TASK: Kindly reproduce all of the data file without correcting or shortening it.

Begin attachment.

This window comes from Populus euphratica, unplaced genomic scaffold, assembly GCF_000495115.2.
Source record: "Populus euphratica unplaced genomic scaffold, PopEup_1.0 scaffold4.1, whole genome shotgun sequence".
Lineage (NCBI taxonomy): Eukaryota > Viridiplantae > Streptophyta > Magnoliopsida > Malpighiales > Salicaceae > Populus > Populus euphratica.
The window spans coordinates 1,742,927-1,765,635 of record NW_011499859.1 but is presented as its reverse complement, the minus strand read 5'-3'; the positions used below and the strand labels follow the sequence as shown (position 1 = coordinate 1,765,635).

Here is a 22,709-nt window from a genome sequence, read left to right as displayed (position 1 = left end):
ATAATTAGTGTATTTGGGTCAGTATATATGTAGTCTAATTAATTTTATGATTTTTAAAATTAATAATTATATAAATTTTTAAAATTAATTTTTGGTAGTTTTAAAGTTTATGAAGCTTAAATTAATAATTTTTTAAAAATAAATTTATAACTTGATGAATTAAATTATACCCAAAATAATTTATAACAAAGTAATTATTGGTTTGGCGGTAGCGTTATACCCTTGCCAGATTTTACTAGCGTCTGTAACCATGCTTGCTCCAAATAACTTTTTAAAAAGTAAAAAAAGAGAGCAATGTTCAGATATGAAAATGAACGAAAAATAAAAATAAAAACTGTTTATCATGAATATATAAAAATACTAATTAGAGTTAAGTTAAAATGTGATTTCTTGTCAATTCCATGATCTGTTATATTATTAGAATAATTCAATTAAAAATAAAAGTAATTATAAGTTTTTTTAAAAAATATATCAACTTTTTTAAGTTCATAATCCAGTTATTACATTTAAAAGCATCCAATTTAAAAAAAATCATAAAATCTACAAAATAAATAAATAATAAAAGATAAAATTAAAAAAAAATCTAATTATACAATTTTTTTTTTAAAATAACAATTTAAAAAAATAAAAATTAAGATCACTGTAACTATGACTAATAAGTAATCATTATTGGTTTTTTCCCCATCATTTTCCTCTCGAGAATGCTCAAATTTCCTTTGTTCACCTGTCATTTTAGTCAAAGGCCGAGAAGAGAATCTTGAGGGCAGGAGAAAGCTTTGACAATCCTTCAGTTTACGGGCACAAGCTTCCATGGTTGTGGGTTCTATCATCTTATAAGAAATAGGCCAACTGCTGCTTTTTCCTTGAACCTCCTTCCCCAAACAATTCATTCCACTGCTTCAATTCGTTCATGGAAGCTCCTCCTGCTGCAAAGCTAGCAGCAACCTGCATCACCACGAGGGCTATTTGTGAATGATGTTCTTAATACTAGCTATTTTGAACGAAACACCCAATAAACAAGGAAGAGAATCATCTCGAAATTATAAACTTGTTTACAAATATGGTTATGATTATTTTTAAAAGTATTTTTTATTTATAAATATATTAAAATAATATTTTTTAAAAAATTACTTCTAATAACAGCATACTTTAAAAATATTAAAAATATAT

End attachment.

This window comes from Populus euphratica, unplaced genomic scaffold, assembly GCF_000495115.2.
Source record: "Populus euphratica unplaced genomic scaffold, PopEup_1.0 scaffold4.1, whole genome shotgun sequence".
Lineage (NCBI taxonomy): Eukaryota > Viridiplantae > Streptophyta > Magnoliopsida > Malpighiales > Salicaceae > Populus > Populus euphratica.
The window spans coordinates 1,742,927-1,765,635 of record NW_011499859.1 but is presented as its reverse complement, the minus strand read 5'-3'; the positions used below and the strand labels follow the sequence as shown (position 1 = coordinate 1,765,635).

Here is a 22,709-nt window from a genome sequence, read left to right as displayed (position 1 = left end):
ATAATTAGTGTATTTGGGTCAGTATATATGTAGTCTAATTAATTTTATGATTTTTAAAATTAATAATTATATAAATTTTTAAAATTAATTTTTGGTAGTTTTAAAGTTTATGAAGCTTAAATTAATAATTTTTTAAAAATAAATTTATAACTTGATGAATTAAATTATACCCAAAATAATTTATAACAAAGTAATTATTGGTTTGGCGGTAGCGTTATACCCTTGCCAGATTTTACTAGCGTCTGTAACCATGCTTGCTCCAAATAACTTTTTAAAAAGTAAAAAAAGAGAGCAATGTTCAGATATGAAAATGAACGAAAAATAAAAATAAAAACTGTTTATCATGAATATATAAAAATACTAATTAGAGTTAAGTTAAAATGTGATTTCTTGTCAATTCCATGATCTGTTATATTATTAGAATAATTCAATTAAAAATAAAAGTAATTATAAGTTTTTTTAAAAAATATATCAACTTTTTTAAGTTCATAATCCAGTTATTACATTTAAAAGCATCCAATTTAAAAAAAATCATAAAATCTACAAAATAAATAAATAATAAAAGATAAAATTAAAAAAAAATCTAATTATACAATTTTTTTTTTAAAATAACAATTTAAAAAAATAAAAATTAAGATCACTGTAACTATGACTAATAAGTAATCATTATTGGTTTTTTCCCCATCATTTTCCTCTCGAGAATGCTCAAATTTCCTTTGTTCACCTGTCATTTTAGTCAAAGGCCGAGAAGAGAATCTTGAGGGCAGGAGAAAGCTTTGACAATCCTTCAGTTTACGGGCACAAGCTTCCATGGTTGTGGGTTCTATCATCTTATAAGAAATAGGCCAACTGCTGCTTTTTCCTTGAACCTCCTTCCCCAAACAATTCATTCCACTGCTTCAATTCGTTCATGGAAGCTCCTCCTGCTGCAAAGCTAGCAGCAACCTGCATCACCACGAGGGCTATTTGTGAATGATGTTCTTAATACTAGCTATTTTGAACGAAACACCCAATAAACAAGGAAGAGAATCATCTCGAAATTATAAACTTGTTTACAAATATGGTTATGATTATTTTTAAAAGTATTTTTTATTTATAAATATATTAAAATAATATTTTTTAAAAAATTACTTCTAATAACAGCATACTTTAAAAATATTAAAAATATAT